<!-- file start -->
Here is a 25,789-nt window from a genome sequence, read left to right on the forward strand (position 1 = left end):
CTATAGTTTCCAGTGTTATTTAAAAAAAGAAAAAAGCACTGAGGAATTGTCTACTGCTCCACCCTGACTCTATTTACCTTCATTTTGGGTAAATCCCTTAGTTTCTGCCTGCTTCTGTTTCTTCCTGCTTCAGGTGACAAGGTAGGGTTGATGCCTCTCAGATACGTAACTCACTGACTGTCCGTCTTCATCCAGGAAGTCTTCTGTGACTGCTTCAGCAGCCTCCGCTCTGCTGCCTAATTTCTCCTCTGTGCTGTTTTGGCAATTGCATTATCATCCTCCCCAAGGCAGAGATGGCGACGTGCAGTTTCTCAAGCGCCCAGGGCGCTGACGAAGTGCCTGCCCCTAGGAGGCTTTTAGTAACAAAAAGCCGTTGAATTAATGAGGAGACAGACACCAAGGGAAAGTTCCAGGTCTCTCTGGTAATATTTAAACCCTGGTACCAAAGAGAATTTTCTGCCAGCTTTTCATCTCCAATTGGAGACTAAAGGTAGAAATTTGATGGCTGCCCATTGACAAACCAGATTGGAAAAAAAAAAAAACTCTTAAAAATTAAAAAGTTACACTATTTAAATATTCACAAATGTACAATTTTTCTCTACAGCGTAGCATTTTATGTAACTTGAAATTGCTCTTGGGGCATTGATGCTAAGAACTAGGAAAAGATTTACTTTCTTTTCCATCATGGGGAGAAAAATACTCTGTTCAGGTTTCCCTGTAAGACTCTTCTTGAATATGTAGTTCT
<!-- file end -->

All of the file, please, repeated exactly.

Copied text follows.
Here is a 25,789-nt window from a genome sequence, read left to right on the forward strand (position 1 = left end):
CTATAGTTTCCAGTGTTATTTAAAAAAAGAAAAAAGCACTGAGGAATTGTCTACTGCTCCACCCTGACTCTATTTACCTTCATTTTGGGTAAATCCCTTAGTTTCTGCCTGCTTCTGTTTCTTCCTGCTTCAGGTGACAAGGTAGGGTTGATGCCTCTCAGATACGTAACTCACTGACTGTCCGTCTTCATCCAGGAAGTCTTCTGTGACTGCTTCAGCAGCCTCCGCTCTGCTGCCTAATTTCTCCTCTGTGCTGTTTTGGCAATTGCATTATCATCCTCCCCAAGGCAGAGATGGCGACGTGCAGTTTCTCAAGCGCCCAGGGCGCTGACGAAGTGCCTGCCCCTAGGAGGCTTTTAGTAACAAAAAGCCGTTGAATTAATGAGGAGACAGACACCAAGGGAAAGTTCCAGGTCTCTCTGGTAATATTTAAACCCTGGTACCAAAGAGAATTTTCTGCCAGCTTTTCATCTCCAATTGGAGACTAAAGGTAGAAATTTGATGGCTGCCCATTGACAAACCAGATTGGAAAAAAAAAAAAACTCTTAAAAATTAAAAAGTTACACTATTTAAATATTCACAAATGTACAATTTTTCTCTACAGCGTAGCATTTTATGTAACTTGAAATTGCTCTTGGGGCATTGATGCTAAGAACTAGGAAAAGATTTACTTTCTTTTCCATCATGGGGAGAAAAATACTCTGTTCAGGTTTCCCTGTAAGACTCTTCTTGAATATGTAGTTCT